Anjum Alam for BeyondHeadlines
“A moment comes ,which comes but rarely in history , when we step out from old to new … India discovers herself again,” Pandit Jawaher Lal Nehru.
On the eve of 15 august 1947, J L Nehru’s a famous “Tryst with Destiny” speech marked the beginning of an independent India with words which symbolize triumph and a new hope.
India won its freedom from the clutches of the British Empire through continuous and untiring struggle against those, who were exploiting not only the people of India but its resources too for two centuries.
Thousands were martyred, many women widowed and sons and daughters orphaned.
When Pandit Nehru unfurled the tricolour at the Red Fort in New Delhi, as thousands watched him in excitement and joy and paid tribute to martyrs who have given the free India as a gift to the Indians.
However, this hard fought freedom did not come easy. India was partitioned and the communal violence that followed saw lakhs killed. Its scar still felt in the psyche of the two nations.
And now India has completed 64years of her age, at this moment when we are celebrating the 65th independence day with joy, there is no doubt that in 64 years, India has certainly achieved what many countries could not. With 8.5% GDP India is now an emerging economy.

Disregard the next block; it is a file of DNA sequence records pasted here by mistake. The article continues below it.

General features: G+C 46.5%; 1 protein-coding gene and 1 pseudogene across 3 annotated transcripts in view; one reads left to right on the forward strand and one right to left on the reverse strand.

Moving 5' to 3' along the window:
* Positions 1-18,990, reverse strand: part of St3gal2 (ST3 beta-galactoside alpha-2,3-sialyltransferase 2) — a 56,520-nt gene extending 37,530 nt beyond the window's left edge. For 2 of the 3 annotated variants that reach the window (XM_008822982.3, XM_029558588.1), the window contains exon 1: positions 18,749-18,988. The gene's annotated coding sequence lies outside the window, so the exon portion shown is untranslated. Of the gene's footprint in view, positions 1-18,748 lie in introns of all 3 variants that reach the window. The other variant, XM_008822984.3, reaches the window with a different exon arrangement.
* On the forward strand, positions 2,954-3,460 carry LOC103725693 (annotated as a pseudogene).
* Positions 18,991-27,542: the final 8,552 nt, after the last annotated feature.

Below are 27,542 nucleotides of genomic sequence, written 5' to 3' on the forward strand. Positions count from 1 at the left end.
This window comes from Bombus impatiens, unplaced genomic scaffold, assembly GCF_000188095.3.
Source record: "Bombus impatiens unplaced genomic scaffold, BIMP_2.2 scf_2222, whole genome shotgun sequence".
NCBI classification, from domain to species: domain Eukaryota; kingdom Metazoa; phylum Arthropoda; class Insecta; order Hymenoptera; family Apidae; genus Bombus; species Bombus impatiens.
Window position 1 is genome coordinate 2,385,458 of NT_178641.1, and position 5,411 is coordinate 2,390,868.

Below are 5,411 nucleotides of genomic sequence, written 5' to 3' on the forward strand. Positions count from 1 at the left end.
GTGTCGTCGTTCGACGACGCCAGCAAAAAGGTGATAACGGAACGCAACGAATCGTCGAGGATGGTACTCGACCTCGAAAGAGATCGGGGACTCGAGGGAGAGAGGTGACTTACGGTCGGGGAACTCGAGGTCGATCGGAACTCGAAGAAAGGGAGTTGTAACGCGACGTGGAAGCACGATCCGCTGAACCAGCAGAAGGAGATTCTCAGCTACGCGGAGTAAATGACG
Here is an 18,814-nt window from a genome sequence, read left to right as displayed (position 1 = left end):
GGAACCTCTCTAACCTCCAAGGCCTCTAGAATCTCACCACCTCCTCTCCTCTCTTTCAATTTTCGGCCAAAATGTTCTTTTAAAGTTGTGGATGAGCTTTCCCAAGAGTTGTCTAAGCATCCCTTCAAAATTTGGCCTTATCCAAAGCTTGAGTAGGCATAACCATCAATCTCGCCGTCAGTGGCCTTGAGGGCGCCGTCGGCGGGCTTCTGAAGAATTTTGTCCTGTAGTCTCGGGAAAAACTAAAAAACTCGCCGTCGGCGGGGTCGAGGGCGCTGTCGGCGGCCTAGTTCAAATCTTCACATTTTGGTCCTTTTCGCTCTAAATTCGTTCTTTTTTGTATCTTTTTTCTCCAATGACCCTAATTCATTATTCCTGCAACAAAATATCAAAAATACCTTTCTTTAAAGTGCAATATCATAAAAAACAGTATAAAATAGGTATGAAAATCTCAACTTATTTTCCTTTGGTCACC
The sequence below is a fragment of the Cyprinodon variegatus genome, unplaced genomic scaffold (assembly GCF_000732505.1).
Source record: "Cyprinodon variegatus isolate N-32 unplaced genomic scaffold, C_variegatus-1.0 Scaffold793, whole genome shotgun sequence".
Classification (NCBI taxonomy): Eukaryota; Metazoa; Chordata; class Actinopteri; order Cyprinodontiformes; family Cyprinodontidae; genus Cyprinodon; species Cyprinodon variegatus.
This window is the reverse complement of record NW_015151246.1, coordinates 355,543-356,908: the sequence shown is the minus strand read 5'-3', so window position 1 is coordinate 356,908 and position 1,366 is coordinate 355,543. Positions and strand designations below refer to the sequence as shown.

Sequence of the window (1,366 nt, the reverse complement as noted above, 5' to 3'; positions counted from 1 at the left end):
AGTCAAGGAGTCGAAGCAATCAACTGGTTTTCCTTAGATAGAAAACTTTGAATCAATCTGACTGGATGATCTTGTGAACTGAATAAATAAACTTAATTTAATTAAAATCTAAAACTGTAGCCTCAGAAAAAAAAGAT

Besides all these, has India achieved the real freedom which Nehru spoke of in his historic “Tryst with destiny?”
It is still to win its freedom from corruption and scams – the 2G, CWG, Bofors, Adarsh, etc. Poverty is still high, and India has the dubious distinction of highest number of poor citizens in a single country. The stigma of the caste system still punctures all talks of inclusiveness and equality. Communal harmony and mutual trust is still wanting.
Old age of ‘bondage’ thus persists, a period of misfortune has not completely ended and quest for New Age will continue till then.
The struggle for a freedom “Where the mind is without fear and the head is held high; where knowledge is free; (and) where the world has not been broken up into fragments by narrow domestic walls” that Rabindranath Tagore speaks of still continues.
(Anjum completed his Masters in History from Jamia Millia Islamia)